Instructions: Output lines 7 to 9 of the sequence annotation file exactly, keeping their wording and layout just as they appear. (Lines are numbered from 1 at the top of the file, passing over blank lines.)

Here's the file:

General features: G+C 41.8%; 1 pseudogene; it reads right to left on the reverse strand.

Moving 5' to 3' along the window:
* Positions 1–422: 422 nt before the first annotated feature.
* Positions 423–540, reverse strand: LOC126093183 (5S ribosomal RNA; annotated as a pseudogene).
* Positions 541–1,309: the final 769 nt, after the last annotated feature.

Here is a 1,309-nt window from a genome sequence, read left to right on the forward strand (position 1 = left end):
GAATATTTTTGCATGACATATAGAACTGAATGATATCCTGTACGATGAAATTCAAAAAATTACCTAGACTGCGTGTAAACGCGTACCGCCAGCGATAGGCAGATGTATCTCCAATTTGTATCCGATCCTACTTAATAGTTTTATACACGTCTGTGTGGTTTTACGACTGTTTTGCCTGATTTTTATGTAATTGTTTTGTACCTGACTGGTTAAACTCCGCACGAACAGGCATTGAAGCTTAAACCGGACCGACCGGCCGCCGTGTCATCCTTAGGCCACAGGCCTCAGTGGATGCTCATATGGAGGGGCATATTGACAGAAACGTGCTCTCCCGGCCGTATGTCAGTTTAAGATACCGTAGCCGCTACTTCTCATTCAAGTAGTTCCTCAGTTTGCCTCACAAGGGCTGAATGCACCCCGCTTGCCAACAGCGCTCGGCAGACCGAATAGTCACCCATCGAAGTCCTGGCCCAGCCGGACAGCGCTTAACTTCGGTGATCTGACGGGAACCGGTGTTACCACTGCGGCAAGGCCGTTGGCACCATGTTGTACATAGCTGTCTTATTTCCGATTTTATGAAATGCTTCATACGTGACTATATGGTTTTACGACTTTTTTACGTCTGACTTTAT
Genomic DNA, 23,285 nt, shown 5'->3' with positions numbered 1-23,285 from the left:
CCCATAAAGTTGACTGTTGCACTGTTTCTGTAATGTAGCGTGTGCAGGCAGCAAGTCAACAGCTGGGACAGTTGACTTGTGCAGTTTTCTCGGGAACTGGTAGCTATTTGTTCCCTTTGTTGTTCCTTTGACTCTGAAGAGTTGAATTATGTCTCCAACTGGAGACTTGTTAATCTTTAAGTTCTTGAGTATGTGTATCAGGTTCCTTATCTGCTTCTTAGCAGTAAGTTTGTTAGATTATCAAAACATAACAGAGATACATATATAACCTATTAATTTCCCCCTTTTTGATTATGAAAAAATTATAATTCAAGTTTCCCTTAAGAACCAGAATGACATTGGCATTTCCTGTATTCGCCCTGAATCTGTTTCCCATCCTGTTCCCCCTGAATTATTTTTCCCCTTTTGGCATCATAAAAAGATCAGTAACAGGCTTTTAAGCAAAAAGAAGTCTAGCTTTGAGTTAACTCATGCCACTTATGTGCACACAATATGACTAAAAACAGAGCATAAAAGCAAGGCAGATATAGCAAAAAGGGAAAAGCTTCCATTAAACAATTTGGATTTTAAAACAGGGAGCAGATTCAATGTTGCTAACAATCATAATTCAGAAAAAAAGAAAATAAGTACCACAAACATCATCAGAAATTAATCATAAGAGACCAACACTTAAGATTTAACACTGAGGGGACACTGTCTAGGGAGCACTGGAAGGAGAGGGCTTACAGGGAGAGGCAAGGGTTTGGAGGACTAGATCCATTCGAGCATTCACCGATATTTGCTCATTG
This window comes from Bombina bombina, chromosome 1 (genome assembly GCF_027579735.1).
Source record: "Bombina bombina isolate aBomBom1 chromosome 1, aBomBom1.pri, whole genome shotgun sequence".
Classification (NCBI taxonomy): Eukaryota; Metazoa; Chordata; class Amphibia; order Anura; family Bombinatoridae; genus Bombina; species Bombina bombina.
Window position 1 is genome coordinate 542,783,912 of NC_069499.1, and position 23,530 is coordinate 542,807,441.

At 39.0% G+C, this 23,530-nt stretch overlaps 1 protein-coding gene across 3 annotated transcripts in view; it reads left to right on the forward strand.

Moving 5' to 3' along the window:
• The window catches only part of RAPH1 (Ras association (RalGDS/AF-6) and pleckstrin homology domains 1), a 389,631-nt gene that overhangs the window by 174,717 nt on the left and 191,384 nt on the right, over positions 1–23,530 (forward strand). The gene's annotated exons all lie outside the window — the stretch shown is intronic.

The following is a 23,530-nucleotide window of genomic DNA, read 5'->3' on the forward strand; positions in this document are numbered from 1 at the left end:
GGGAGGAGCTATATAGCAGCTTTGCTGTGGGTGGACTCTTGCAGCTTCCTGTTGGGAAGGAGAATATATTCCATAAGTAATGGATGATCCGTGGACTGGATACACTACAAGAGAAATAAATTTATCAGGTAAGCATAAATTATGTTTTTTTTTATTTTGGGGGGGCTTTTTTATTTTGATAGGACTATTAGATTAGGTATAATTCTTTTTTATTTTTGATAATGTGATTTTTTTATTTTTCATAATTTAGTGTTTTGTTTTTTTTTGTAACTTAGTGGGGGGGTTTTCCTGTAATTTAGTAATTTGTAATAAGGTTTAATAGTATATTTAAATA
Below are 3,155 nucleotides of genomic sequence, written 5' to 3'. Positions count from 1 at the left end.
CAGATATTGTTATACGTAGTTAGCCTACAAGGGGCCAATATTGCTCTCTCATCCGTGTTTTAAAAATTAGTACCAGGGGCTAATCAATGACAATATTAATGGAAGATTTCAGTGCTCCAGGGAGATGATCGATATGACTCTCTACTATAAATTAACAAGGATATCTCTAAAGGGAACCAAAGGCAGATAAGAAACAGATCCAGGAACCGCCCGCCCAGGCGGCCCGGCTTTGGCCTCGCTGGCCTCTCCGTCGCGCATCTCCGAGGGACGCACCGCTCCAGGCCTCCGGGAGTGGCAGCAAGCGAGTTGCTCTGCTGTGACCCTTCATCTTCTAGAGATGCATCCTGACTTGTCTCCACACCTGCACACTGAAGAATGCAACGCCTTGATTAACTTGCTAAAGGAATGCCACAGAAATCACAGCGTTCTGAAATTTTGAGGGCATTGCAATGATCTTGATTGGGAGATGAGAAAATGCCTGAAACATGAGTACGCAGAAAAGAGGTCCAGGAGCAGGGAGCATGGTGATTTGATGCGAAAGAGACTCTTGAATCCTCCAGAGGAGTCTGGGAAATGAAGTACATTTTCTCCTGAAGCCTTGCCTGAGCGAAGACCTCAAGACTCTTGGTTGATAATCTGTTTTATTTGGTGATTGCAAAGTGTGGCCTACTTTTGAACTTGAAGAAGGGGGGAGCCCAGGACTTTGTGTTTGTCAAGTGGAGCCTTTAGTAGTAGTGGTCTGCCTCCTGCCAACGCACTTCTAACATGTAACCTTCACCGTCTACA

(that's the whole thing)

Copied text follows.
GAATATTTTTGCATGACATATAGAACTGAATGATATCCTGTACGATGAAATTCAAAAAATTACCTAGACTGCGTGTAAACGCGTACCGCCAGCGATAGGCAGATGTATCTCCAATTTGTATCCGATCCTACTTAATAGTTTTATACACGTCTGTGTGGTTTTACGACTGTTTTGCCTGATTTTTATGTAATTGTTTTGTACCTGACTGGTTAAACTCCGCACGAACAGGCATTGAAGCTTAAACCGGACCGACCGGCCGCCGTGTCATCCTTAGGCCACAGGCCTCAGTGGATGCTCATATGGAGGGGCATATTGACAGAAACGTGCTCTCCCGGCCGTATGTCAGTTTAAGATACCGTAGCCGCTACTTCTCATTCAAGTAGTTCCTCAGTTTGCCTCACAAGGGCTGAATGCACCCCGCTTGCCAACAGCGCTCGGCAGACCGAATAGTCACCCATCGAAGTCCTGGCCCAGCCGGACAGCGCTTAACTTCGGTGATCTGACGGGAACCGGTGTTACCACTGCGGCAAGGCCGTTGGCACCATGTTGTACATAGCTGTCTTATTTCCGATTTTATGAAATGCTTCATACGTGACTATATGGTTTTACGACTTTTTTACGTCTGACTTTAT
Genomic DNA, 23,285 nt, shown 5'->3' with positions numbered 1-23,285 from the left:
CCCATAAAGTTGACTGTTGCACTGTTTCTGTAATGTAGCGTGTGCAGGCAGCAAGTCAACAGCTGGGACAGTTGACTTGTGCAGTTTTCTCGGGAACTGGTAGCTATTTGTTCCCTTTGTTGTTCCTTTGACTCTGAAGAGTTGAATTATGTCTCCAACTGGAGACTTGTTAATCTTTAAGTTCTTGAGTATGTGTATCAGGTTCCTTATCTGCTTCTTAGCAGTAAGTTTGTTAGATTATCAAAACATAACAGAGATACATATATAACCTATTAATTTCCCCCTTTTTGATTATGAAAAAATTATAATTCAAGTTTCCCTTAAGAACCAGAATGACATTGGCATTTCCTGTATTCGCCCTGAATCTGTTTCCCATCCTGTTCCCCCTGAATTATTTTTCCCCTTTTGGCATCATAAAAAGATCAGTAACAGGCTTTTAAGCAAAAAGAAGTCTAGCTTTGAGTTAACTCATGCCACTTATGTGCACACAATATGACTAAAAACAGAGCATAAAAGCAAGGCAGATATAGCAAAAAGGGAAAAGCTTCCATTAAACAATTTGGATTTTAAAACAGGGAGCAGATTCAATGTTGCTAACAATCATAATTCAGAAAAAAAGAAAATAAGTACCACAAACATCATCAGAAATTAATCATAAGAGACCAACACTTAAGATTTAACACTGAGGGGACACTGTCTAGGGAGCACTGGAAGGAGAGGGCTTACAGGGAGAGGCAAGGGTTTGGAGGACTAGATCCATTCGAGCATTCACCGATATTTGCTCATTG